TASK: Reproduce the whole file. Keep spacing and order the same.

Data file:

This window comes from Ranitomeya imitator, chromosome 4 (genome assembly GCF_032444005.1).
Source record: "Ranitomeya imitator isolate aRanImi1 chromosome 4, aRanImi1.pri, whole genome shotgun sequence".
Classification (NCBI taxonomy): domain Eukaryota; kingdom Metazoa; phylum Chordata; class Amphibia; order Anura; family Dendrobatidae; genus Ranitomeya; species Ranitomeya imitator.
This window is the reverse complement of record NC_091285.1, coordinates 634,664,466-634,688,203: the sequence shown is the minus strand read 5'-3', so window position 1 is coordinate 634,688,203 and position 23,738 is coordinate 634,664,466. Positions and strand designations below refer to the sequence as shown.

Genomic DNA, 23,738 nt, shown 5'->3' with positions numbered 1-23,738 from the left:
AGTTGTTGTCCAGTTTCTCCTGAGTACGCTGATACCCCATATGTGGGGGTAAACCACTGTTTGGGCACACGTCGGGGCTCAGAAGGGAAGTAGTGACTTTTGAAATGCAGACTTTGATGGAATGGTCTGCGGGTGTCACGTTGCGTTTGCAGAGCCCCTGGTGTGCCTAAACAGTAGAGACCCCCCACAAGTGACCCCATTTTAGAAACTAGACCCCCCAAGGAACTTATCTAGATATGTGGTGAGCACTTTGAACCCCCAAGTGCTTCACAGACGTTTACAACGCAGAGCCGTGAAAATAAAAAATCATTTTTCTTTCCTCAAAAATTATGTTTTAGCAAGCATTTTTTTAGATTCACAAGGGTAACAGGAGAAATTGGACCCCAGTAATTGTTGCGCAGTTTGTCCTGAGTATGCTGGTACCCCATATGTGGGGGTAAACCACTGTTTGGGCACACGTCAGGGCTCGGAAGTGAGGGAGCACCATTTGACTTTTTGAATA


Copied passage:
This window comes from Ranitomeya imitator, chromosome 4 (genome assembly GCF_032444005.1).
Source record: "Ranitomeya imitator isolate aRanImi1 chromosome 4, aRanImi1.pri, whole genome shotgun sequence".
Classification (NCBI taxonomy): domain Eukaryota; kingdom Metazoa; phylum Chordata; class Amphibia; order Anura; family Dendrobatidae; genus Ranitomeya; species Ranitomeya imitator.
This window is the reverse complement of record NC_091285.1, coordinates 634,664,466-634,688,203: the sequence shown is the minus strand read 5'-3', so window position 1 is coordinate 634,688,203 and position 23,738 is coordinate 634,664,466. Positions and strand designations below refer to the sequence as shown.

Genomic DNA, 23,738 nt, shown 5'->3' with positions numbered 1-23,738 from the left:
AGTTGTTGTCCAGTTTCTCCTGAGTACGCTGATACCCCATATGTGGGGGTAAACCACTGTTTGGGCACACGTCGGGGCTCAGAAGGGAAGTAGTGACTTTTGAAATGCAGACTTTGATGGAATGGTCTGCGGGTGTCACGTTGCGTTTGCAGAGCCCCTGGTGTGCCTAAACAGTAGAGACCCCCCACAAGTGACCCCATTTTAGAAACTAGACCCCCCAAGGAACTTATCTAGATATGTGGTGAGCACTTTGAACCCCCAAGTGCTTCACAGACGTTTACAACGCAGAGCCGTGAAAATAAAAAATCATTTTTCTTTCCTCAAAAATTATGTTTTAGCAAGCATTTTTTTAGATTCACAAGGGTAACAGGAGAAATTGGACCCCAGTAATTGTTGCGCAGTTTGTCCTGAGTATGCTGGTACCCCATATGTGGGGGTAAACCACTGTTTGGGCACACGTCAGGGCTCGGAAGTGAGGGAGCACCATTTGACTTTTTGAATA